It appears neither the college nor the military branch have previously applied for or received USPTO approval for their word or stylized marks in dispute; that doesn’t preclude a ruling in their favor, but might further substantiate their respective arguments.

The U.S. Army is also raising allegations in its filing regarding documentation that the owner of the Vegas Golden Knights is an Army veteran and he and/or associates have publicly referenced the U.S. Army as an impetus for their branding. This too on the surface might seem to strongly support the Army’s argument; however, I expect the USPTO will place little to no value on that subjective factor and instead maintain their focus on the key questions, which include: (a) Are the marks materially the same, or similar? (b) Is there a reasonable basis to expect a likelihood of confusion in the applicable marketplace(s) by the public – specifically, that consumers “are likely to assume that they come from a common source?”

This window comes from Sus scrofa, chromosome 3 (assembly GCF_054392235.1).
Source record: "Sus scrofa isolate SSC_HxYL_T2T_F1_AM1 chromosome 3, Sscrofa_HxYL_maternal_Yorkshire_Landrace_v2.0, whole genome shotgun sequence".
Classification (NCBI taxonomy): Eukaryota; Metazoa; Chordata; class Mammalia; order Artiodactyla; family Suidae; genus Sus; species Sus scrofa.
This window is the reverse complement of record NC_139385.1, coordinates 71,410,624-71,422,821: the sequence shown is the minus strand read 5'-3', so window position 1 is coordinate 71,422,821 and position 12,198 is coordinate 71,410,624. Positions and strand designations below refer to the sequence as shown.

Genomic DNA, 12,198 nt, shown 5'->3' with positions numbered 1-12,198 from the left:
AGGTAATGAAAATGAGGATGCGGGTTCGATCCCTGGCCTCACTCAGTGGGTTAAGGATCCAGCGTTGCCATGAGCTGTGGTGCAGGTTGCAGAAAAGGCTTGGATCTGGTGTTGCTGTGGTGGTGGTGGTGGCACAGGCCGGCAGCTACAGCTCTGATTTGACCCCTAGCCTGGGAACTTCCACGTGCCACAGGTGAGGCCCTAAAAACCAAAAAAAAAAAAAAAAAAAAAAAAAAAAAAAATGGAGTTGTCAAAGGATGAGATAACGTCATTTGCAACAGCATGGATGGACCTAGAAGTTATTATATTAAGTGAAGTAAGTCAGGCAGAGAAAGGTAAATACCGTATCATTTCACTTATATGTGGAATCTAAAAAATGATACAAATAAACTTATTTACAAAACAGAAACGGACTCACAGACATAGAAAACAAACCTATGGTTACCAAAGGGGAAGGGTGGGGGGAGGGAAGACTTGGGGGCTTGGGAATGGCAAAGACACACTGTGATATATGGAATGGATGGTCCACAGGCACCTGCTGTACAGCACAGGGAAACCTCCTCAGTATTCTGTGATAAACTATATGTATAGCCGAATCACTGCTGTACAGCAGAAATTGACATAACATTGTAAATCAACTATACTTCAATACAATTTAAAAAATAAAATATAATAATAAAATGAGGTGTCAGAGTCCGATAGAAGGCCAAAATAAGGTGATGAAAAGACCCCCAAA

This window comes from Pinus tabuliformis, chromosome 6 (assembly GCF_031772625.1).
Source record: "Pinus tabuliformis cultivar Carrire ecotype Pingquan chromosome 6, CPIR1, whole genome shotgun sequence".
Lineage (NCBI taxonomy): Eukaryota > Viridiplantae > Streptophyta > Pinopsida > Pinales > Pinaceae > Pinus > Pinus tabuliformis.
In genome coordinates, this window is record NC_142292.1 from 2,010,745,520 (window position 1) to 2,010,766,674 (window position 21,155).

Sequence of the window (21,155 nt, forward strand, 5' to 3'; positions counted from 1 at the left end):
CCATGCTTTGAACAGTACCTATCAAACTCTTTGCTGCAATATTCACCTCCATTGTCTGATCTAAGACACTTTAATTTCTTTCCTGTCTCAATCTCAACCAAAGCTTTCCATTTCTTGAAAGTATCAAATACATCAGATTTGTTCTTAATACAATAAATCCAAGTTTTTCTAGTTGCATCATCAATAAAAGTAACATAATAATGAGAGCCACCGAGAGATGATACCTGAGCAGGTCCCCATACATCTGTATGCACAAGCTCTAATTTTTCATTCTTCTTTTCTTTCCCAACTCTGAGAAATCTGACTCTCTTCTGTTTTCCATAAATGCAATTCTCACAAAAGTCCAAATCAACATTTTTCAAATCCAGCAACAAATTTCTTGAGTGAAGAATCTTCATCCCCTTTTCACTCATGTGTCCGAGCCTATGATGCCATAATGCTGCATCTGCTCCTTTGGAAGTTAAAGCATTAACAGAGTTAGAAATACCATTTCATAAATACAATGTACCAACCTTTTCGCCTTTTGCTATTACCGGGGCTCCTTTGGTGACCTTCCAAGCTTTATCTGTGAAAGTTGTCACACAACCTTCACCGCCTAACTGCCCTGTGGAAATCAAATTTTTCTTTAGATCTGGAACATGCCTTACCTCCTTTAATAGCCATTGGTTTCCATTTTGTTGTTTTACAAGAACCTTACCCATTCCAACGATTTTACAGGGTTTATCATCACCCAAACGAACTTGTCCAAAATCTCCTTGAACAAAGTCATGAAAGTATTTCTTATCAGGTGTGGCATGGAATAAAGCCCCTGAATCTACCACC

Regarding the marks, it’s obvious that all three entities are using variants of a traditional “knight” suit – that favors the NHL team in my opinion, as no organization has the right to arbitrarily or broadly trademark a general image like a “knight” – rather the question becomes how similar or dissimilar are each individual stylized mark or special form? My snap judgment is that the USPTO will rule the respective marks are all sufficiently unique. A secondary consideration and point of protest by the U.S. Army will be the colors – again, are the respective colorings unique and does the U.S. Army or College of Saint Rose have a right to trademark white, black and gold in association with the term “Golden Knights?” I think the branch is going to have a difficult time prevailing on that argument – a cursory search of the internet disclosed various other sports and unrelated entities using the term “knight(s)” and those same black, gold and white colors.